In the story of men at war and all the violence that’s in the Ramayana, there are stories of women characters that haven’t been elaborated or articulated. In the stories that we have come across in popular culture, it is Ram’s story, his exile, his heroism, his sacrifice.
For some time now, there have been many retellings of epics such as the Ramayana, which remain faithful to the culture of storytelling where each iteration of myths adds or creates a new version, a new protagonist, changes the lens, changes the plot, too.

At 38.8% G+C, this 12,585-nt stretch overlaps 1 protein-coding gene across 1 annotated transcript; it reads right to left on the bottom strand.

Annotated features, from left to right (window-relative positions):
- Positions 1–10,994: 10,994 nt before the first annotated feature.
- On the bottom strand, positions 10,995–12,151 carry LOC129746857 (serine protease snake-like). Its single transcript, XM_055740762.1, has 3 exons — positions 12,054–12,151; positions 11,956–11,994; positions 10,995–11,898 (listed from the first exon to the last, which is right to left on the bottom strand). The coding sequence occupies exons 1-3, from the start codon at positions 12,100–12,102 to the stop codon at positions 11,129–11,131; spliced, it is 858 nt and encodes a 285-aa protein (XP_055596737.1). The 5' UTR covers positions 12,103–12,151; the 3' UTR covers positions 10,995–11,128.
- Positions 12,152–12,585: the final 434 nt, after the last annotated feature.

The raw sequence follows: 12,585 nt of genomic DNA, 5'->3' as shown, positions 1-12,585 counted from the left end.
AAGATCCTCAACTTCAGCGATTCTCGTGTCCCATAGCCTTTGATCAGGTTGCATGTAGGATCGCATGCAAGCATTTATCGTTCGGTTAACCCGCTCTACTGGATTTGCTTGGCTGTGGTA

Women like me have wondered about main and minor characters, their positions, their stories in such mythologies and have asked about them, and sometimes have created a greater space for them in the narrow space marked for them as pushers of the plot, to then go into the shadows as characters who are never whole but only parts, which are then perpetuated and promoted. A differential treatment of the politics of body and caste and class and beliefs about chastity and gender roles is important as epics like the Ramayana have been instrumental in shaping new histories and perhaps sealing marginalisation in the larger politics of differentiation. Retelling, an interventionist approach, is to bring out these other voices, these other stories. In this issue of Outlook, we look at the women of the Ramayana as an interrogation of dominant narratives.
(This appeared in the print as 'Retelling The Epic')